In the wake of a new year, I wrote about how pumped I am for education moving forward. But I can’t help to notice the sighs of desperation and frustration inside many classrooms. Most of us got into education because we wanted to make a difference in the lives of our students. Education is the bridge to so many opportunities in this country and around the world. We know as teachers and school leaders the avenues it can open up to any student, and we also know how hard it is for some students to overcome personal circumstances without the help of teachers who care and want to make a difference. It seems that change (and there has been much of it in the last 5, 10, 15 years) frustrates many of us, and leaves us desperate for some consistency in the teaching profession.
So, how do we handle this as teachers and school leaders? How can we keep the frustration and desperation from boiling over and hurting all potential progress? More importantly how can we make sure the frustration and desperation does not trickle down to our students and impact their learning experience in a negative way? Well, we can start with these guiding beliefs:
1. Change is constant, let’s focus on how we manage it
2. Don’t wait for training, be a learner, go out and seek it
3. Focus on the important things (many of these do not change)
If we choose to let frustration and desperation get the better of us…then we choose to miss the silver lining: Innovative ideas come out of frustration. We tend to think of creativity and innovation as something that happens outside the box. But I would disagree. The most creative and innovative work comes from circumstances that force a new type of thinking for solutions inside the box.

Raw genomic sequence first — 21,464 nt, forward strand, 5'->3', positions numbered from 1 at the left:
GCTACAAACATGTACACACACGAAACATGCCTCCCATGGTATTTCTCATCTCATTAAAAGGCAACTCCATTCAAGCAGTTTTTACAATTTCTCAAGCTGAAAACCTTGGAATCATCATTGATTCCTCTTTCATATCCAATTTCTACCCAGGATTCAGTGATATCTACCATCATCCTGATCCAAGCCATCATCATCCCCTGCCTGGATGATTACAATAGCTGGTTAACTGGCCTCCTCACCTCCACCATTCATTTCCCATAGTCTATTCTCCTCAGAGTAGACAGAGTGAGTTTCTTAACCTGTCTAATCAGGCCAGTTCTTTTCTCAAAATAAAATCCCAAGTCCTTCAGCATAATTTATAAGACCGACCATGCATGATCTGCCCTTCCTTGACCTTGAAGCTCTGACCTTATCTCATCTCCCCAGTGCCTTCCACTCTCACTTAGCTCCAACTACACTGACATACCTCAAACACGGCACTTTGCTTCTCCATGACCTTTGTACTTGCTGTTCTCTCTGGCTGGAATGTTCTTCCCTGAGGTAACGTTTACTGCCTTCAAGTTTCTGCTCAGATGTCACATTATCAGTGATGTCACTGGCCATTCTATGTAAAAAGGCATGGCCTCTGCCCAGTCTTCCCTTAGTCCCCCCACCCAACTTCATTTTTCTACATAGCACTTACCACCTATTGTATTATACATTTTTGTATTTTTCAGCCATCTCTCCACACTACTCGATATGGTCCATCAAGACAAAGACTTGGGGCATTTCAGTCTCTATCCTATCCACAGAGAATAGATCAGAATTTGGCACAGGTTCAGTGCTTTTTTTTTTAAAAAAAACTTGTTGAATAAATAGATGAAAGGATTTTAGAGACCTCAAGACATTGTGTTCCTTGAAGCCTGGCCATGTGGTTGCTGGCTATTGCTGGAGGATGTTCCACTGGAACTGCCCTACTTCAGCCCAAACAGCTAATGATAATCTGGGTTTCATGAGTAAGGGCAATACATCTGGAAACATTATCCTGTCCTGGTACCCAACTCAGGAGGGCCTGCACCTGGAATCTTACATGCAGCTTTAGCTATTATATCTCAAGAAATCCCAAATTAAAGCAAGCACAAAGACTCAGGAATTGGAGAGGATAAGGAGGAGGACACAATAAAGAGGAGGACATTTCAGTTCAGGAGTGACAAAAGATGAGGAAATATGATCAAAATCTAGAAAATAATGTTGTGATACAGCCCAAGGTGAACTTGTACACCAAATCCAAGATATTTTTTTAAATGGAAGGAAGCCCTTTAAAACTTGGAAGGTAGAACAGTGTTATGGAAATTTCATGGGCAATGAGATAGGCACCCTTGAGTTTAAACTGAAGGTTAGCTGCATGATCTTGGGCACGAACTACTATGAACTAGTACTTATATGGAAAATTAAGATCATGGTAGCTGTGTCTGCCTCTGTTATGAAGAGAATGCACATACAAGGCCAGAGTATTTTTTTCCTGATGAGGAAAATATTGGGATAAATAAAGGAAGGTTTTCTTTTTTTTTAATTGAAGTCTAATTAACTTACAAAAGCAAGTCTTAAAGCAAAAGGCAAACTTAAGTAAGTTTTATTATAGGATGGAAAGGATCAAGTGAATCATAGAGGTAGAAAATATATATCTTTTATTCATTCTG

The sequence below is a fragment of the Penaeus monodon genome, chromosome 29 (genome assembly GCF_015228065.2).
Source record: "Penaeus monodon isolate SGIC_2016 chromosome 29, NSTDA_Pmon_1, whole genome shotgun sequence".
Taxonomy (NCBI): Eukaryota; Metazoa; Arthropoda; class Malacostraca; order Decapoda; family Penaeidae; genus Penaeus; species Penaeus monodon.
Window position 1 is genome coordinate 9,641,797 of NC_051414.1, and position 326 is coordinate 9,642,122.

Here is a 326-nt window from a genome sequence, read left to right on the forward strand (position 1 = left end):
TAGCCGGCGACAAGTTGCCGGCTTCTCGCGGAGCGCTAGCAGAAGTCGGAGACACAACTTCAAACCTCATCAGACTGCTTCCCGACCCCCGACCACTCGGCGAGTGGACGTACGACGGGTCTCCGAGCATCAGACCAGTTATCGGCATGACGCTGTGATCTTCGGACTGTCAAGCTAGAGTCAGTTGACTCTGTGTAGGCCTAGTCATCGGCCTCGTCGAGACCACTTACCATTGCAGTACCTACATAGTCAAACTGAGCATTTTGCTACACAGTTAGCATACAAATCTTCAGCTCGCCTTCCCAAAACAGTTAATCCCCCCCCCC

So, why share these ideas and why embrace discomfort? There are many reasons that I could list (and I hope we will hear more through the topic/question of the week), but for me it really comes down to our essential question, our mission, and the mantra of 'a willingness to adapt'...
Essential Question: How can we cultivate and curate the progression of student learning and growth?
Mission: Blake Middle School believes in a living mission statement, based on the concept that our community seeks and respects knowledge, integrity, character, wisdom, and the willingness to adapt to a continually evolving world.
Looking ahead the words of President Kennedy can be another 'mantra' or compass point to keep us centered and 'on track' - embracing messiness and discomfort, while knowing there is a community at Blake that is safe, supportive, and open...